Why do We Torture Ourselves with sad stories?
Why do we torture ourselves with emotional stories? Some books, like “Still Missing” by Chevy Stevens, I struggle to say are “good books”. It’s not that they are bad books, it’s the fact that it’s not your general warm, fuzzy feeling, happy ending type book. There are some tough things to listen to in the book that you don’t want to imagine. But yet, it won awards so plenty of people were like me and were drawn to the story. I had to finish it. So, does that make it a “good book”? Well, I guess it’s “good” in the sense that I couldn’t stop listening to it. But I can’t say, “Oh, I loved that book, I want to listen to it over and over”.
The truth is, I may listen to this book one more time, which still puzzles me. It was an emotional journey, going through these things as the main character went through all of it again with her therapist. I felt as she felt and wanted to scream with her when she was screaming. I had anger and disgust, compassion and sadness, madness and sarcasm, all right along with her.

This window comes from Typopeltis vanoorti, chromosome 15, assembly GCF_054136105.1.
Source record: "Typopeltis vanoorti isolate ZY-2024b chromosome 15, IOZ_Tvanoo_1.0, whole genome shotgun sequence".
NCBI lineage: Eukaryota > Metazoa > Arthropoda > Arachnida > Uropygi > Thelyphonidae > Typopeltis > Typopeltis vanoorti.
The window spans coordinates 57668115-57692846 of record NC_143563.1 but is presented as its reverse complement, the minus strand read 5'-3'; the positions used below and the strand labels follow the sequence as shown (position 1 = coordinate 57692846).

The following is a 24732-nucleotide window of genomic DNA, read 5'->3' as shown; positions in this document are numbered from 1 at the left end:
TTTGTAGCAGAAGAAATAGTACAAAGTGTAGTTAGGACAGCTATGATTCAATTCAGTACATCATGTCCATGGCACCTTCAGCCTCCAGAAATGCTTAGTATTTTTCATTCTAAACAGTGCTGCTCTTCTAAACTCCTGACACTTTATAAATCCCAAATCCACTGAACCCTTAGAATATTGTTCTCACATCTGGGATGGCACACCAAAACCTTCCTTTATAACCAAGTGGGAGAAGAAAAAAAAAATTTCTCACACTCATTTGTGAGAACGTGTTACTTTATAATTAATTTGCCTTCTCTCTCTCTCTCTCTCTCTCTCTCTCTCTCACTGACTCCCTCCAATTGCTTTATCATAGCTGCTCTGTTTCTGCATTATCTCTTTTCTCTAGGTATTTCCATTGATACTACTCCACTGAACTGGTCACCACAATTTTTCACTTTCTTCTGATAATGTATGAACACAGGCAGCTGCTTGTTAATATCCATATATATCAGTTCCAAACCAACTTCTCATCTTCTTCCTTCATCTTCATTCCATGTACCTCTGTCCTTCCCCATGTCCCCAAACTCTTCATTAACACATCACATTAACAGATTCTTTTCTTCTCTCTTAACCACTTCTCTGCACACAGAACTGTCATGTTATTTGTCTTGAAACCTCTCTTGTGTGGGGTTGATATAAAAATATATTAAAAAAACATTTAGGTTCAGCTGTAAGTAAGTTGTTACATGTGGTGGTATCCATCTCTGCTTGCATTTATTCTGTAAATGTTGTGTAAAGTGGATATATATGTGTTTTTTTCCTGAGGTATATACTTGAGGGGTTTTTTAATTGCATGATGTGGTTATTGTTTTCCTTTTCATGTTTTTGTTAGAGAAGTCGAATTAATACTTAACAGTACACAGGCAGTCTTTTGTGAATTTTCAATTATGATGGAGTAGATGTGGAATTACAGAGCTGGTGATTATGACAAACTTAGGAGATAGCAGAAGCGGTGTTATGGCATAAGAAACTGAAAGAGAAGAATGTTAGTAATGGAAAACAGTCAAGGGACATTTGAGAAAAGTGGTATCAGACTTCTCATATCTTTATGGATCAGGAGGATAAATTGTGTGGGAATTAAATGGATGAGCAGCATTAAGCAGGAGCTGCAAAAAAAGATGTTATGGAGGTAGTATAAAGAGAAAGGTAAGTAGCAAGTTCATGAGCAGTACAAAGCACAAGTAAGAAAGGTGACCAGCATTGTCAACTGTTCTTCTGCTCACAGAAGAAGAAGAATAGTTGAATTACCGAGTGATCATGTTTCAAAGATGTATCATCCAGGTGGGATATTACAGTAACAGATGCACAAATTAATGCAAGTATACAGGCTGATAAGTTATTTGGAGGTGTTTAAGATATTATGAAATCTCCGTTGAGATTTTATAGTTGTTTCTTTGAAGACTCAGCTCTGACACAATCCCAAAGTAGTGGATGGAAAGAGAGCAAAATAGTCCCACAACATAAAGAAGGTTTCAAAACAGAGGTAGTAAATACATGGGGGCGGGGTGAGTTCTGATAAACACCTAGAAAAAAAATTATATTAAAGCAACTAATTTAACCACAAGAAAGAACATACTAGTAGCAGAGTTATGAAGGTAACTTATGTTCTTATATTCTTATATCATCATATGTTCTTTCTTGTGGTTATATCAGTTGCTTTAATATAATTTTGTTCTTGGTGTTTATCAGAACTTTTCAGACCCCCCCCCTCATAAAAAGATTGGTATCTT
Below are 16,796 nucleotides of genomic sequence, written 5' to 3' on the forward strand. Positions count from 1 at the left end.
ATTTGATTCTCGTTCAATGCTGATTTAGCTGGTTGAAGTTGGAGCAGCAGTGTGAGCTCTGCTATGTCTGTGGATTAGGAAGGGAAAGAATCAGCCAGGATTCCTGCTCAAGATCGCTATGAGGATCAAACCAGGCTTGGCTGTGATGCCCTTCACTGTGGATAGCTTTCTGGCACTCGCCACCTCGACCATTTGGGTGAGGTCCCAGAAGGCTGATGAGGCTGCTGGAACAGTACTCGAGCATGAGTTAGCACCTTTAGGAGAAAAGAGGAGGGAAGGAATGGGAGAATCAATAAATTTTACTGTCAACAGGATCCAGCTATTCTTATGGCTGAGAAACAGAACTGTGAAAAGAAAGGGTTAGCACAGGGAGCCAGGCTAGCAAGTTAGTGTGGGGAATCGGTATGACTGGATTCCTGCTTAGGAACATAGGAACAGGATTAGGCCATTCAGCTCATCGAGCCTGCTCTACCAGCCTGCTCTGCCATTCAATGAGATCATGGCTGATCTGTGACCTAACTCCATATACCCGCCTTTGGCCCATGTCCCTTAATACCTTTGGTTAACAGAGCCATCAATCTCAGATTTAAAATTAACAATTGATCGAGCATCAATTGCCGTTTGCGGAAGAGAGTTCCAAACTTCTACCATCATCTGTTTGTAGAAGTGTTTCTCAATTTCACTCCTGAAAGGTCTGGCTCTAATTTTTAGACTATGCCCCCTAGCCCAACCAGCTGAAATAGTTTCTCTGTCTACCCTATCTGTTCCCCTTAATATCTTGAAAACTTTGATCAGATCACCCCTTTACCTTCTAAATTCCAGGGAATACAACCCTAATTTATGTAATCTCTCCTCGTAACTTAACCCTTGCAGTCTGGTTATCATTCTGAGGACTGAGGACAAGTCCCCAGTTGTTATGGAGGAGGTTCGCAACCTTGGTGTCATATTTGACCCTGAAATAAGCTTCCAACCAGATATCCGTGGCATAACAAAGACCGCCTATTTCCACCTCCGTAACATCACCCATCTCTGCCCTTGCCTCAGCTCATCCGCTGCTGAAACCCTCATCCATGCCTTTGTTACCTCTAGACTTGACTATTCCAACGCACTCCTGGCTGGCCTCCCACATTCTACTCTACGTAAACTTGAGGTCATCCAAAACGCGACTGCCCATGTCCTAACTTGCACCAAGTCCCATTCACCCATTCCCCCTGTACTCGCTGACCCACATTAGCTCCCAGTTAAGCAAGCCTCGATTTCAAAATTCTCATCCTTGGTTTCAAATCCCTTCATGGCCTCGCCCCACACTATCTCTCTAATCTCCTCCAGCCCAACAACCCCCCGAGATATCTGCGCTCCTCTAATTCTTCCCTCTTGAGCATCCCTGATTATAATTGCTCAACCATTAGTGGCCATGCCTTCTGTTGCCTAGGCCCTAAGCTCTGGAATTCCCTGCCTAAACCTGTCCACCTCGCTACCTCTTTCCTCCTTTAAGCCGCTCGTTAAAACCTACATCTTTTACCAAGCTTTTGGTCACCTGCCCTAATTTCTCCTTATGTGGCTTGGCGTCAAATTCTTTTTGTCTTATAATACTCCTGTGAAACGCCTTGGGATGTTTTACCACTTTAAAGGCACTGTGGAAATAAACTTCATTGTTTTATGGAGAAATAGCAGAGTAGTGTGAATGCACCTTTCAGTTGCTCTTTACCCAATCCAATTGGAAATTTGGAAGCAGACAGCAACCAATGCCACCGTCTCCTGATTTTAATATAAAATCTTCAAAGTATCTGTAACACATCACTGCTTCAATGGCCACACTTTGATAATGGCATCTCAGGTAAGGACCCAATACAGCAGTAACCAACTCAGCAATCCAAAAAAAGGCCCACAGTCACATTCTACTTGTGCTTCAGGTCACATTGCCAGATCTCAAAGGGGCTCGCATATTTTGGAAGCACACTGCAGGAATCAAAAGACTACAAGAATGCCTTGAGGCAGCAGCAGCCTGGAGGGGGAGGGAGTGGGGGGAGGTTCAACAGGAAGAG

I just don’ t know why we torture ourselves with books that are going to make us emotional. I usually avoid movies that do that. It’s pretty obvious when you see the previews or ad posters what kind of emotional journey it will take you through. I rather the thrilling stories, not the sad ones where most likely the sick girl or dog dies at the end. I can’t fathom why people watch those. I don’t want to even try. I know it’s about the story, not the ending, but knowing how it ends, makes me not want to bother with the story. That’s just me. However, when I was listening to this book, I started realizing the emotional journey that it was going to take me through and yet I kept going. In fact, I finished it in two days. We humans are a mystery.